Today’s SMEs are going to be big corporates tomorrow: SaleBhai co-founder
SaleBhai is an online marketplace for speciality foods, dry fruits, paintings, handicrafts, chocolates, herbal products and puja items from across […]
Anushruti Singh July 17, 2018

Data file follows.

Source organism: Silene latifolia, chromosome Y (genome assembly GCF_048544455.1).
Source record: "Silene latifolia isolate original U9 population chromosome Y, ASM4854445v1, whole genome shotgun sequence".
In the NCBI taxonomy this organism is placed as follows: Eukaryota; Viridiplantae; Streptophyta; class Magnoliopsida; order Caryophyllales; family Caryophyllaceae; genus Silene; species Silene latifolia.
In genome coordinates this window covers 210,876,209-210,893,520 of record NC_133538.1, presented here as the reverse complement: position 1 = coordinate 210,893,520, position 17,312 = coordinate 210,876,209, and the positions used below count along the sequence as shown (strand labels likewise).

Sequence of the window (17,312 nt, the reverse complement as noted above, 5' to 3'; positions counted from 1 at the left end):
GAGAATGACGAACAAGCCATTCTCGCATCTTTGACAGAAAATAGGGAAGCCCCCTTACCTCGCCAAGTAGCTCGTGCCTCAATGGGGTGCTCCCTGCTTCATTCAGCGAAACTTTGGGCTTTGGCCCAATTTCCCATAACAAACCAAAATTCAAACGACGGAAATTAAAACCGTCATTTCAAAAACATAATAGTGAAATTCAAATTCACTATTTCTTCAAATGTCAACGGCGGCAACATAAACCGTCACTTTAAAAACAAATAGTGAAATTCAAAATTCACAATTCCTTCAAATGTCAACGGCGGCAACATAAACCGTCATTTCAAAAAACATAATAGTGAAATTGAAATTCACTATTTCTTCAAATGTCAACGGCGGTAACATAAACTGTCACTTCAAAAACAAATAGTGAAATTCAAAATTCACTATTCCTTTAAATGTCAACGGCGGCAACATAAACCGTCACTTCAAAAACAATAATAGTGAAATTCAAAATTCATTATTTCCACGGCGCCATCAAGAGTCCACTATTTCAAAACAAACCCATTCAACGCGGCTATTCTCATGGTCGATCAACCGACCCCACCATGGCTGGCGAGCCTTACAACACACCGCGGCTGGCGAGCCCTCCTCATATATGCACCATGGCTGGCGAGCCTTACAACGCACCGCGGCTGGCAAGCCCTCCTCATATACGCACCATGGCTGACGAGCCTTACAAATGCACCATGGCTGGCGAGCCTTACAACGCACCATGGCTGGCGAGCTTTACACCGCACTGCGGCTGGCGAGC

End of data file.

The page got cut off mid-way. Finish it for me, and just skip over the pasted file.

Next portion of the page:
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SaleBhai is an online marketplace for speciality foods, dry fruits, paintings, handicrafts, chocolates, herbal products and puja items from across India. The company has filed a draft prospectus with the Bombay Stock Exchange (BSE) to list its shares on the exchange company’s small and medium enterprise platform. The company is looking to raise about Rs 23.73 crore through a fixed-price offer at Rs 105 per share, according to reports. The company claims to be the first business-to-consumer e-commerce start-up firm to file for an SME IPO. SaleBhai has received the BSE approval for listing on the SME platform. In an interaction with SME Futures, the co-founder and CEO of SaleBhai Vishwa Vijay Singh talks about its brand building strategy, empowering SME sellers and expansion plans. How do you manage the competition? Since we are the first to identify this gap and the community, we do not have any direct competition. But, we do have competition in specific categories, such as food and handicraft, but not in the category of the diaspora. What distinguishes us from the competition is that we put a lot of efforts to educate our customers about the products and the sellers. We do not sell in the catalogue model. Our range of products is exclusive. Which customer communities do you serve? We are probably the first e-commerce platform to have a defined customer base and defined market with the migrant community being our main customers. Our uniqueness — the product has to be extremely popular or has to be very unique — is our biggest USP. What are your brand building strategies across cities? We mainly focus on the migrant communities in Tier I and Tier II cities, which have shifted there from their home towns for better prospects in education, career or marriage. As such, our brand-building strategy includes appealing to their nostalgic emotions with our back-to-roots philosophy. The second ethos that our brand espouses is the discovery of unique regional products from each corner of India. We do this by engaging audiences and customers through several social media and marketing campaigns. Also read: Look inwards and at peers to scale up and beyond challenges What are the top sellers and what are your expansion plans? Dry fruit sellers from Goa, Kashmir and Karnataka happen to be most popular on our platforms. We are planning to add another 100 sellers by the end of this financial year. Share some insights on your SME sellers. How do you empower them? Firstly, we bring on board sellers from interior regions who otherwise would not have been able to showcase their products to such a huge potential online customer base. Secondly, we bring out the story of their brand, journey and products in a comprehensive manner on our platform – something which no other website does in such detail. Thirdly, we promote their brand on social media and raise awareness about their products. What are your top challenges and how do you overcome them? Some of our initial challenges included making reputed sellers understand our point of view and migrate to online sales. They were quite reluctant in the beginning, since many of them had never bought things online, forget about selling online. Second, it was to make them realise that detailing will help them increase sales. In the beginning, getting data from them was a challenge, but with perseverance, we were able to overcome that. Also, how much capital to spend and how much to preserve is always a difficult question to answer. Do you in any way facilitate entrepreneurs, especially women entrepreneurs? A number of our sellers are first-generation entrepreneurs, which also include women entrepreneurs. We support and promote them just like we do others. In fact, we have even published and promoted a special Women’s Day blog post on these women entrepreneurs we are associated with. SME IPOs continue to catch investors’ fancy these days. What’s your take on this? There is a saying “the earlier you get into a company, the higher the returns”. Today’s SMEs are going to be big corporates tomorrow. Hence everyone wants to take advantage of this opportunity. Investors these days have a better understanding of opportunities in small companies.